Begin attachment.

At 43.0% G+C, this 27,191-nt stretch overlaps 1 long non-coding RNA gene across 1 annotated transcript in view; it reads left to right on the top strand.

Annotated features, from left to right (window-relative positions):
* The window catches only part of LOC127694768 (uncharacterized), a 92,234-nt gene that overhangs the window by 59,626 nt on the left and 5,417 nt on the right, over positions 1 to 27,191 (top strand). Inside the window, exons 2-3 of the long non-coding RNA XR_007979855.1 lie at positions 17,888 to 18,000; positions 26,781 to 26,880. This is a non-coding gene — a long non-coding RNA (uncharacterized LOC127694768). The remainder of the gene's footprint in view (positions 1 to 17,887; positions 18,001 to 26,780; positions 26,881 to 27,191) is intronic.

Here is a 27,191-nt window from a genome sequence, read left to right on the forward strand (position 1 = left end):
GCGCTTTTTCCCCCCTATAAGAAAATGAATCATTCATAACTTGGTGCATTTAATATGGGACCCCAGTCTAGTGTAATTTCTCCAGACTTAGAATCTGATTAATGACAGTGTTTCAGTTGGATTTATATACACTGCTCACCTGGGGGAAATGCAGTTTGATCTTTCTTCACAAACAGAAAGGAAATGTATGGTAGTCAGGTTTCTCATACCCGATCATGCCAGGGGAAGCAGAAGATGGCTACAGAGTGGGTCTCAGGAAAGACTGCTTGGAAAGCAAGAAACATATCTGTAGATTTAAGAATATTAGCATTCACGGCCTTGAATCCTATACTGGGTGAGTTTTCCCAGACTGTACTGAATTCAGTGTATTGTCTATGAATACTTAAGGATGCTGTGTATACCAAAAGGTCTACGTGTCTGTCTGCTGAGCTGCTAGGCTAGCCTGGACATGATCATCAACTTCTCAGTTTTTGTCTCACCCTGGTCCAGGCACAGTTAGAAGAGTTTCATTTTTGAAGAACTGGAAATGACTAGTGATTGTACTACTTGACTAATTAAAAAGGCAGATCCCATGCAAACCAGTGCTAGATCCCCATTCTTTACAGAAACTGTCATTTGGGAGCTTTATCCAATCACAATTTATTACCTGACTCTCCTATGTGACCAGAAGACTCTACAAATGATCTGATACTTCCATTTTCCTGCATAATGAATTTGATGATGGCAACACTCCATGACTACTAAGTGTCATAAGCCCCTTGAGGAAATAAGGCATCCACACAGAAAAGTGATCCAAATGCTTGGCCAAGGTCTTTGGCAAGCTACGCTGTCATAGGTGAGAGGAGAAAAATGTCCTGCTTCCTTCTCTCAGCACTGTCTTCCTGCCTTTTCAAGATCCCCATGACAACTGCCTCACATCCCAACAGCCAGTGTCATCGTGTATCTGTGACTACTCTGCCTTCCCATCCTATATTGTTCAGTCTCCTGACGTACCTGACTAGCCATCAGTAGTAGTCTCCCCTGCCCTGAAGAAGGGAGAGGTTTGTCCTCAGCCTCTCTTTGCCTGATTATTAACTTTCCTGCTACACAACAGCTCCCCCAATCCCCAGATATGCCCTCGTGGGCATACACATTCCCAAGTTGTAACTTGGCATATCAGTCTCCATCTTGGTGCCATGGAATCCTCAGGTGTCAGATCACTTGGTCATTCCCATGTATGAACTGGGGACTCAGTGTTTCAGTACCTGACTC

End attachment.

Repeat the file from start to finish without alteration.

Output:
At 43.0% G+C, this 27,191-nt stretch overlaps 1 long non-coding RNA gene across 1 annotated transcript in view; it reads left to right on the top strand.

Annotated features, from left to right (window-relative positions):
* The window catches only part of LOC127694768 (uncharacterized), a 92,234-nt gene that overhangs the window by 59,626 nt on the left and 5,417 nt on the right, over positions 1 to 27,191 (top strand). Inside the window, exons 2-3 of the long non-coding RNA XR_007979855.1 lie at positions 17,888 to 18,000; positions 26,781 to 26,880. This is a non-coding gene — a long non-coding RNA (uncharacterized LOC127694768). The remainder of the gene's footprint in view (positions 1 to 17,887; positions 18,001 to 26,780; positions 26,881 to 27,191) is intronic.

Here is a 27,191-nt window from a genome sequence, read left to right on the forward strand (position 1 = left end):
GCGCTTTTTCCCCCCTATAAGAAAATGAATCATTCATAACTTGGTGCATTTAATATGGGACCCCAGTCTAGTGTAATTTCTCCAGACTTAGAATCTGATTAATGACAGTGTTTCAGTTGGATTTATATACACTGCTCACCTGGGGGAAATGCAGTTTGATCTTTCTTCACAAACAGAAAGGAAATGTATGGTAGTCAGGTTTCTCATACCCGATCATGCCAGGGGAAGCAGAAGATGGCTACAGAGTGGGTCTCAGGAAAGACTGCTTGGAAAGCAAGAAACATATCTGTAGATTTAAGAATATTAGCATTCACGGCCTTGAATCCTATACTGGGTGAGTTTTCCCAGACTGTACTGAATTCAGTGTATTGTCTATGAATACTTAAGGATGCTGTGTATACCAAAAGGTCTACGTGTCTGTCTGCTGAGCTGCTAGGCTAGCCTGGACATGATCATCAACTTCTCAGTTTTTGTCTCACCCTGGTCCAGGCACAGTTAGAAGAGTTTCATTTTTGAAGAACTGGAAATGACTAGTGATTGTACTACTTGACTAATTAAAAAGGCAGATCCCATGCAAACCAGTGCTAGATCCCCATTCTTTACAGAAACTGTCATTTGGGAGCTTTATCCAATCACAATTTATTACCTGACTCTCCTATGTGACCAGAAGACTCTACAAATGATCTGATACTTCCATTTTCCTGCATAATGAATTTGATGATGGCAACACTCCATGACTACTAAGTGTCATAAGCCCCTTGAGGAAATAAGGCATCCACACAGAAAAGTGATCCAAATGCTTGGCCAAGGTCTTTGGCAAGCTACGCTGTCATAGGTGAGAGGAGAAAAATGTCCTGCTTCCTTCTCTCAGCACTGTCTTCCTGCCTTTTCAAGATCCCCATGACAACTGCCTCACATCCCAACAGCCAGTGTCATCGTGTATCTGTGACTACTCTGCCTTCCCATCCTATATTGTTCAGTCTCCTGACGTACCTGACTAGCCATCAGTAGTAGTCTCCCCTGCCCTGAAGAAGGGAGAGGTTTGTCCTCAGCCTCTCTTTGCCTGATTATTAACTTTCCTGCTACACAACAGCTCCCCCAATCCCCAGATATGCCCTCGTGGGCATACACATTCCCAAGTTGTAACTTGGCATATCAGTCTCCATCTTGGTGCCATGGAATCCTCAGGTGTCAGATCACTTGGTCATTCCCATGTATGAACTGGGGACTCAGTGTTTCAGTACCTGACTC